Coventry may be
famed for its spires, but it could become better known for its scaffolding after the
announcement that two of them are to be given a face-lift.
Christchurch, the oldest of Coventry's three spires, was built in 1315 and vital
restoration work will begin this week to ensure it retains its land-mark status well into
the next millennium.
The project, which will cost nearly £300,000, will include the removal of the top nine
metres of stonework, removal of existing steelwork, replacement of damaged stonework and
the restoration of the damaged weather vane.
Half of the money needed for the restoration has been supplied through a lottery grant
with Coventry City Council providing the remainder.
Councillor Nick Nolan, Chair of the Economic Regeneration Policy Team believes the news
is a major boost to the city.
"The famous three spires form the backdrop to our famous city, and it is great to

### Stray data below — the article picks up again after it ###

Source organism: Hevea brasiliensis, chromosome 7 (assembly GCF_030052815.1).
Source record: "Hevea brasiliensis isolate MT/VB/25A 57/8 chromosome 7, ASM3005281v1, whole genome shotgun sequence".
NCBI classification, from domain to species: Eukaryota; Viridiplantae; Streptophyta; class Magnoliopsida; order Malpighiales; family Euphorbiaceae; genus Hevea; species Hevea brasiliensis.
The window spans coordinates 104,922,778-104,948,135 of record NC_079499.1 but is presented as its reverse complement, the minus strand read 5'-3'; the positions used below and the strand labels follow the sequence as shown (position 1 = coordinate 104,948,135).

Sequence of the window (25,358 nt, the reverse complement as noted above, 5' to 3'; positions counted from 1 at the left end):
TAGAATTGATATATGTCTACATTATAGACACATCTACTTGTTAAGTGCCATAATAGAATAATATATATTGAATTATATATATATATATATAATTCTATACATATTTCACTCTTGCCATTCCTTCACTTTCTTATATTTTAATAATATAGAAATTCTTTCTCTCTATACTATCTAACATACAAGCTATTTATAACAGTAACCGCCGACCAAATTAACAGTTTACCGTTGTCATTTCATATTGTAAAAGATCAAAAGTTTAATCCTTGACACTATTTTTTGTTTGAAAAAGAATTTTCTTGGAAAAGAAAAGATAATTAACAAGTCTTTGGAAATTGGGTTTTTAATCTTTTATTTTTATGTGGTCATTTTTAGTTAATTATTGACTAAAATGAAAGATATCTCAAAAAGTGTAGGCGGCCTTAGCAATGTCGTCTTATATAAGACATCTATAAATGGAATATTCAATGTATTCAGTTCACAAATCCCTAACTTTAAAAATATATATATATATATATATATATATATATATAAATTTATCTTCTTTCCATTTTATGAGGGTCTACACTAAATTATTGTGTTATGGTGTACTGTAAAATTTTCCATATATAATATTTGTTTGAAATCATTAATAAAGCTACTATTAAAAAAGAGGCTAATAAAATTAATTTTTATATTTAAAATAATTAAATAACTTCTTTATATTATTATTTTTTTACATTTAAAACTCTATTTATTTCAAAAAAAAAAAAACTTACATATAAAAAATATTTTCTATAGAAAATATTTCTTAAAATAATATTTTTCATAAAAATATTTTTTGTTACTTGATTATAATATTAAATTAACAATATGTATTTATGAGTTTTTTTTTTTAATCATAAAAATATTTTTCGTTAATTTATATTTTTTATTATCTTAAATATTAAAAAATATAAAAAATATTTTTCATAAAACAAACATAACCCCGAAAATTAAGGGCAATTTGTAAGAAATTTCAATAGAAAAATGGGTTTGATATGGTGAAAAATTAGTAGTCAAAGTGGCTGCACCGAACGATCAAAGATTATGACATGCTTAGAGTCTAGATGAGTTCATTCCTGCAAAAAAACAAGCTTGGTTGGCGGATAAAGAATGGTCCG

see this essential work start to renovate this beautiful building.
"The council is committed to re-establishing the city centre as the main focus of
the community and acting as the catalyst for economic regeneration of the city."
The news follows shortly after the go-ahead was given to restoration of the Holy
Trinity Church spire.
Seven years of fund-raising by the Coventry church are expected to see some reward as
three-quarters of the £1.2million needed has now been raised.
The Holy Trinity had hoped that the 237ft spire would be seen in all its glory by the
turn of the century after being hidden by protection for nearly 8 years, but it now seems
unlikely work will be completed this quickly.
The Church's Vicar Rev David Urquhart admits there is still a lot to do.